It sits on 36, right where the road bends before it continues on westward. Men sitting on the porch playing checkers or just talking about their day and people exiting the double front doors rubbing their very full stomachs are sure signs Graves Grocery is more than just a place to grab a gallon of milk on the way home.
Until a few years ago, the old, white building with the wide, inviting front porch stood vacant. The porch sagged in places and the paint was peeling. The old storefront seemed to have outlived its usefulness. But Pam Graves had kept her eye on it for most of her adult life. She had ideas for that tired, old building.
In the summer of 2013, she opened Graves Grocery.
Giving and Sharing
Before she ever opened for business, Pam Graves, owner of Graves Grocery, envisioned her store would be a place to serve her community in Lacey’s Spring. However, this adorable little storefront has become a location for community members to take the lead in gathering together, building relationships and serving others.
On the surface, Graves Grocery is a country store and good, home-cooking restaurant, but it is also a site for community events and ministries. Customers have begun to use Graves Grocery as a place to share their excess with the people living right around them.
Pam says she has been blown away by the impulse of people to give.
Twice a month, Pam offers her parking lot to a Huntsville church. There they distribute food to families in need. Although Pam is not directly involved in organizing this ministry, customers have seen the activity surrounding the store and often leave food to share with these people, either brought from home or purchased at the grocery.
As a thank you, this church leaves Pam food offerings, which she uses as an opportunity to bless the community once again by selling it at a discount. This allows struggling families an opportunity to more easily provide while still maintaining the dignity found in purchasing their own food.
Community members have also proactively used Graves Grocery as a place to share any excess produce from their home gardens. Pam places the produce in a basket and lets customers know they are welcome to take some as they come through the store. For free.
Pam tells the story of one man who, after seeing the role of service Graves Grocery has played in the community and Pam’s knowledge of community needs, entrusted her with some cash to share with someone who really needed it. Pam held on to that money for several weeks, praying over who should receive it.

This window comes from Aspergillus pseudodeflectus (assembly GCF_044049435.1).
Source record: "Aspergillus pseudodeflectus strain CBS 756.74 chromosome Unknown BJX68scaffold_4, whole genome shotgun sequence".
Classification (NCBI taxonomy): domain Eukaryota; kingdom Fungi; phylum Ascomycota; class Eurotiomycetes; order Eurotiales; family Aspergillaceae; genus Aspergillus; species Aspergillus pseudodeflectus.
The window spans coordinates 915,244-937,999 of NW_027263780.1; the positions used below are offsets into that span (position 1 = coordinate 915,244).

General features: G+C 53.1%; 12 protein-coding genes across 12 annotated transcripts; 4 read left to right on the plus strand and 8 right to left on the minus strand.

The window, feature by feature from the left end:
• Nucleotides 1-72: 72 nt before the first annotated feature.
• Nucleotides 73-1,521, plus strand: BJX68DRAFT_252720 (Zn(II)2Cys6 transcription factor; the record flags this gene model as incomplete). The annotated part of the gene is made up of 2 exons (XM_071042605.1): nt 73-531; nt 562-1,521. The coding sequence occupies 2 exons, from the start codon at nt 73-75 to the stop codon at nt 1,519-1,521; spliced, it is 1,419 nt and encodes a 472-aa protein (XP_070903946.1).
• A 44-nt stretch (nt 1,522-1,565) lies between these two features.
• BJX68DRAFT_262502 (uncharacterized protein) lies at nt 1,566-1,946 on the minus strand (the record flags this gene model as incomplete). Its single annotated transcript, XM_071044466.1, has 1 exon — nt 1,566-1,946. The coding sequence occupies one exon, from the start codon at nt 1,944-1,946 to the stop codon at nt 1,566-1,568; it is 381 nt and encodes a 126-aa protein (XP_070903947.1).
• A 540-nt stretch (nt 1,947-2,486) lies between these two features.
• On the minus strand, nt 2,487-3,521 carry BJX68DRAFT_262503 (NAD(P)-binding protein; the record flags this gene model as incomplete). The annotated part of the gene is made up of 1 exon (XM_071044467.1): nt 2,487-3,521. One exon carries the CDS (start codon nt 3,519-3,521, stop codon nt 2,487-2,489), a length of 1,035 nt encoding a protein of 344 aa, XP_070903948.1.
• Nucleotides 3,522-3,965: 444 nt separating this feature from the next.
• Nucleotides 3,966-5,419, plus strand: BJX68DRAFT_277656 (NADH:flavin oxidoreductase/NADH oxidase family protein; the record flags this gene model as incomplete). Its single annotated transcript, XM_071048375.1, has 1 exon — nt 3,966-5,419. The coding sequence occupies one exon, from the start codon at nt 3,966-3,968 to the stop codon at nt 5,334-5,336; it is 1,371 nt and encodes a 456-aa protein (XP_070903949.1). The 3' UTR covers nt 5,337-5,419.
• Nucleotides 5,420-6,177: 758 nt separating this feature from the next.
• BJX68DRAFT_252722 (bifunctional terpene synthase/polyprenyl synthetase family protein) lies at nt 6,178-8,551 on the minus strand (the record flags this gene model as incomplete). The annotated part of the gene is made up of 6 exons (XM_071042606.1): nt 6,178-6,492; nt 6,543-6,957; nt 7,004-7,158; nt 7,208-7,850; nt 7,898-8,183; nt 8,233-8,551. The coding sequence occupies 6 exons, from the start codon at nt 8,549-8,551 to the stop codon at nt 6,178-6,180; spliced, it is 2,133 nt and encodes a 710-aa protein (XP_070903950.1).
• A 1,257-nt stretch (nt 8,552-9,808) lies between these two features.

One day, a man from a familiar family came in with the news that they were having some legal and financial issues with their home after his father-in-law passed away. With that cash, she was able to give him what he needed.
Fundraising Community Style
The community’s giving spirit impacts people far beyond Lacey’s Spring as they have participated in raising funds for mission trips to Africa. Pam says these fundraising events— concerts and classes hosted at the store—are intentionally designed to bring the community closer together while also giving them an opportunity to contribute to missionaries’ expenses. Local musicians from a variety of fun musical genres such as bluegrass, blues, jazz, and southern gospel have donated their talents to the concerts while local teens volunteer their time organizing games and serving food.
Local women have hosted classes in pottery painting, quilting and ornament making, giving the attendees an opportunity to learn something new while spending time together and building relationships.
Pam has relished the opportunity to give the community an avenue to be a part of something larger than themselves and to be personally connected to service happening on the other side of the world.
Of course, not everything at the store is focused on providing financial or physical needs. One of the most significant things the store is doing is providing space and opportunities to build relationships.
Each month, a group of mothers meets at the store. They belong to a local chapter of a larger program called Mom Heart, in which women gather together to encourage each other in Christian motherhood. The Graves Grocery attendees have represented up to eight different churches in the community, bringing together women from varying denominations and congregations.
Pam has also seen relationships blossom as a result of fundraising events. One particularly strong friendship between a 60-year-old woman and a 30-year-old woman began in a quilting class and has developed while sharing time drinking coffee in the store.
Pam even gleefully confesses to occasionally taking a little more time than necessary to cook a meal for someone she can see desperately needs to spend a little time in community with the others. The customers in the store unknowingly help her tremendously in this endeavor as they beckon others to sit down, rest and shoot the breeze for a little while. Shouts of, “You don’t need to go anywhere! C’mere, sit down!” ring out in the store each morning as Pam prepares breakfast.
Each person in the community has something they can share—a skill, money, time, a hobby—even a simple smile or kind word. There is no lack of resources or desire to share with those in the community. Graves Grocery serves a pivotal role as a place around which the community can gather and serve each other.
“There has never been one day that I thought, ‘I just don’t want to go,’ ” reflects Pam. “There have been days when something outside of here is really weighing on me, but I hit those steps, and I am completely covered in peace and joy.”
So if you’re ever down 36, passing through Lacey’s Spring, and see the beautifully restored, white building with men on the porch playing checkers, stop in for a little while. Have some coffee, eat some pie and spend a little time in community. You won’t be sorry.